April 2022: Unpacking the Racism that Informs U.S. Immigration Policy
Happy April! For those of us further up North, the trees are beginning to blossom and the weather is warming up – a beautiful representation of the cycle of life and a reminder that our own journey to antiracism is often a cycle of curiosity, resistance, greater understanding, and action.
With that in mind, we want to bring our focus back to a topic that hasn’t been getting much attention lately: U.S. immigration policy. The war in Ukraine highlights the way we, as a society, are capable of treating refugees and asylum seekers with respect and dignity, but it also highlights how the existence of white supremacy keeps us from extending that respect and dignity to refugees and asylum seekers at our own southern border.
This month, we will look at the stories of people who are seeking asylum in the U.S. We’ll watch a segment of this Democracy Now! conversation (from 30:30 - 36:20), which features award-winning journalist and author Maria Hinojosa and activist Guerline M. Jozef, as a prompt to get us thinking more critically about U.S. immigration.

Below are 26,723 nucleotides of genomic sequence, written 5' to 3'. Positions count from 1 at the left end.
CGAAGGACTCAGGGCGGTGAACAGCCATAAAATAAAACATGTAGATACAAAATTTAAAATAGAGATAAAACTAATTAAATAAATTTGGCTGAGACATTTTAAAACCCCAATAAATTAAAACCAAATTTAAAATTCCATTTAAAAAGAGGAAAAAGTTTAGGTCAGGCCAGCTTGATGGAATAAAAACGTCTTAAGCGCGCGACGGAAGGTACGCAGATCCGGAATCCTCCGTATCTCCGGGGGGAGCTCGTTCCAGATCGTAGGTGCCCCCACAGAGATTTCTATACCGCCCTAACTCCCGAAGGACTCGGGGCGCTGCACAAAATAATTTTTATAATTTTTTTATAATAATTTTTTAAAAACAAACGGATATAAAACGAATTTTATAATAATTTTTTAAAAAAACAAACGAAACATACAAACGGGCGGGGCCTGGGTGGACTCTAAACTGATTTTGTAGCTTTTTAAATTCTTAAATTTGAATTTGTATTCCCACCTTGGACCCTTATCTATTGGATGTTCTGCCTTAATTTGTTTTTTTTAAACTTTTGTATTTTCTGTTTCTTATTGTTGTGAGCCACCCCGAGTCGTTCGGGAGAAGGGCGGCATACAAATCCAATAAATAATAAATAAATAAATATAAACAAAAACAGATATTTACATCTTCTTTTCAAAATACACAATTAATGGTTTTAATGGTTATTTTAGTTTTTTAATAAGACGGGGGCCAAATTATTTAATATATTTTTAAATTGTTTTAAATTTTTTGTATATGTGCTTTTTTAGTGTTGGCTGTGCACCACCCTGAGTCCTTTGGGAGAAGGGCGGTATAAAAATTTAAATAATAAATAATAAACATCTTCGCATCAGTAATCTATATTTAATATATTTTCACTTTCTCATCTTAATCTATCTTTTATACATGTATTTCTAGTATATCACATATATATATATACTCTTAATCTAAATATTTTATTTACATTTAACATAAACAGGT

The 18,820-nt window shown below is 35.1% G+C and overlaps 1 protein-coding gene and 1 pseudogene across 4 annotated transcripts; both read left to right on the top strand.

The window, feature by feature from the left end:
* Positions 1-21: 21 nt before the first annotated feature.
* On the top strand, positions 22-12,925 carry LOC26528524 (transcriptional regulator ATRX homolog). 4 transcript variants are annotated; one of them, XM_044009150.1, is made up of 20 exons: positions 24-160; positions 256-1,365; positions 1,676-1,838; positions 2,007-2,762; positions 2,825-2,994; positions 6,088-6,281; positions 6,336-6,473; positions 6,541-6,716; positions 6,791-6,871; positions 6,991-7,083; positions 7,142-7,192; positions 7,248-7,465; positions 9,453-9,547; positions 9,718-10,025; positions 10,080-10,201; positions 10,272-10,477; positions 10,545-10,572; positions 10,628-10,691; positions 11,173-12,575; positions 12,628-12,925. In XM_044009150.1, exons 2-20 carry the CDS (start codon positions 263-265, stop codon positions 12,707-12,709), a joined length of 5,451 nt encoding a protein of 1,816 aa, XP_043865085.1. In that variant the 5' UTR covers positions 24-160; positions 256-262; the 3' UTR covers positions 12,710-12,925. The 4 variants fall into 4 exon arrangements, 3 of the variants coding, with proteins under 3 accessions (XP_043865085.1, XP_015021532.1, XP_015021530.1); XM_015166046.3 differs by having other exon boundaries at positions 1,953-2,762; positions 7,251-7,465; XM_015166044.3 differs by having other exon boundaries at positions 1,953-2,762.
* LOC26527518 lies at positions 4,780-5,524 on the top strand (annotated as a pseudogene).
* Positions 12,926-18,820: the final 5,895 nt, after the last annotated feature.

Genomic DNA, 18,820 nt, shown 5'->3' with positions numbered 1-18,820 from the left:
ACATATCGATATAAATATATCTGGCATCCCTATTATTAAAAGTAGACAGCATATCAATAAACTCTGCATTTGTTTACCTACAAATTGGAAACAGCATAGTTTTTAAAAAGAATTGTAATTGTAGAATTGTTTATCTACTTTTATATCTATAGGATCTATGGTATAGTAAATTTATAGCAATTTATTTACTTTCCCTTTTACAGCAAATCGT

Here are some questions to help focus our reflection in the second half of the gathering:
What stood out to you in the video?
What feelings came up for you while watching the video?
What questions do you have about U.S. immigration policy after watching the video?
In what ways are your perceptions about Ukrainian refugees different or similar to your perceptions about refugees coming to the U.S. from Central and South America? How does white supremacy inform your perceptions?
What steps can you take to challenge the aspects of U.S. immigration policy rooted in white supremacy?
We look forward to bringing this topic back into our collective consciousness and hope it will inspire continued conversation and a renewed commitment to act. As always, if this month’s prompt doesn’t inspire you, don’t let that keep you from joining a gathering. Feel free to come with whatever is on you mind.
“For immigrant women, the very act of immigration is about opportunity, equality, and freedom. Women immigrants come to America to care for their families, escape gender-based violence, or express their sexual identity." -- Pramila Jaypal, US Representative, Seattle who immigrated from India